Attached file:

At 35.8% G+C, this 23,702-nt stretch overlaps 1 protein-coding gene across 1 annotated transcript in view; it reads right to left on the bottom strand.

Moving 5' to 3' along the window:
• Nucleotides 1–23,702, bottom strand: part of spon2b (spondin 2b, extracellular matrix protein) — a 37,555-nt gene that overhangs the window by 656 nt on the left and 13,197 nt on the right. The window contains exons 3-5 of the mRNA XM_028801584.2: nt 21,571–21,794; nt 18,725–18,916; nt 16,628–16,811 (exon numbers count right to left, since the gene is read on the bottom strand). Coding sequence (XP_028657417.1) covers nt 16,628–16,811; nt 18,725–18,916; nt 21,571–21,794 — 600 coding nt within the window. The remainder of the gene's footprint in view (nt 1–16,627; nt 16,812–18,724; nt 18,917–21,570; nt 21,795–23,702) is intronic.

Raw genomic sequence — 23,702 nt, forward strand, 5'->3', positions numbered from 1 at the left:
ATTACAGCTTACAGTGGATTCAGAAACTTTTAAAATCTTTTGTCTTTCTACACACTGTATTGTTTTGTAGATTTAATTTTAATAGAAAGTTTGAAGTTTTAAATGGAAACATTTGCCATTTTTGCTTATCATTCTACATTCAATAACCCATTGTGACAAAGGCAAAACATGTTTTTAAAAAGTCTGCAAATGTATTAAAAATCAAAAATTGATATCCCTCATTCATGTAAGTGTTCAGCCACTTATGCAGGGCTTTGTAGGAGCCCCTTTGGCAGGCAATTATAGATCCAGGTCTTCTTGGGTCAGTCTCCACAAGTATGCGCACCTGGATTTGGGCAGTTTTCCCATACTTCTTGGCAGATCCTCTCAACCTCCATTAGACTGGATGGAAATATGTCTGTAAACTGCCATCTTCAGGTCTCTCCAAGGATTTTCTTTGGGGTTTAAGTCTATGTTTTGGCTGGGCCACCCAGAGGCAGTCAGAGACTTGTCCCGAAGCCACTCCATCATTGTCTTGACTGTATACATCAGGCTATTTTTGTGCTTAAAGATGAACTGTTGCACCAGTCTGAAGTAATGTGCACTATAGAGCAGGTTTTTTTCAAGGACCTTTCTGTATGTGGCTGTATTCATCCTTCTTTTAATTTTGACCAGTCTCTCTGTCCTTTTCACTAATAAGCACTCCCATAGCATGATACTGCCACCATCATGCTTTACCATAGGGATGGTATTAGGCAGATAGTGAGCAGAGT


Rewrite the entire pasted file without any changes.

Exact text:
At 35.8% G+C, this 23,702-nt stretch overlaps 1 protein-coding gene across 1 annotated transcript in view; it reads right to left on the bottom strand.

Moving 5' to 3' along the window:
• Nucleotides 1–23,702, bottom strand: part of spon2b (spondin 2b, extracellular matrix protein) — a 37,555-nt gene that overhangs the window by 656 nt on the left and 13,197 nt on the right. The window contains exons 3-5 of the mRNA XM_028801584.2: nt 21,571–21,794; nt 18,725–18,916; nt 16,628–16,811 (exon numbers count right to left, since the gene is read on the bottom strand). Coding sequence (XP_028657417.1) covers nt 16,628–16,811; nt 18,725–18,916; nt 21,571–21,794 — 600 coding nt within the window. The remainder of the gene's footprint in view (nt 1–16,627; nt 16,812–18,724; nt 18,917–21,570; nt 21,795–23,702) is intronic.

Raw genomic sequence — 23,702 nt, forward strand, 5'->3', positions numbered from 1 at the left:
ATTACAGCTTACAGTGGATTCAGAAACTTTTAAAATCTTTTGTCTTTCTACACACTGTATTGTTTTGTAGATTTAATTTTAATAGAAAGTTTGAAGTTTTAAATGGAAACATTTGCCATTTTTGCTTATCATTCTACATTCAATAACCCATTGTGACAAAGGCAAAACATGTTTTTAAAAAGTCTGCAAATGTATTAAAAATCAAAAATTGATATCCCTCATTCATGTAAGTGTTCAGCCACTTATGCAGGGCTTTGTAGGAGCCCCTTTGGCAGGCAATTATAGATCCAGGTCTTCTTGGGTCAGTCTCCACAAGTATGCGCACCTGGATTTGGGCAGTTTTCCCATACTTCTTGGCAGATCCTCTCAACCTCCATTAGACTGGATGGAAATATGTCTGTAAACTGCCATCTTCAGGTCTCTCCAAGGATTTTCTTTGGGGTTTAAGTCTATGTTTTGGCTGGGCCACCCAGAGGCAGTCAGAGACTTGTCCCGAAGCCACTCCATCATTGTCTTGACTGTATACATCAGGCTATTTTTGTGCTTAAAGATGAACTGTTGCACCAGTCTGAAGTAATGTGCACTATAGAGCAGGTTTTTTTCAAGGACCTTTCTGTATGTGGCTGTATTCATCCTTCTTTTAATTTTGACCAGTCTCTCTGTCCTTTTCACTAATAAGCACTCCCATAGCATGATACTGCCACCATCATGCTTTACCATAGGGATGGTATTAGGCAGATAGTGAGCAGAGT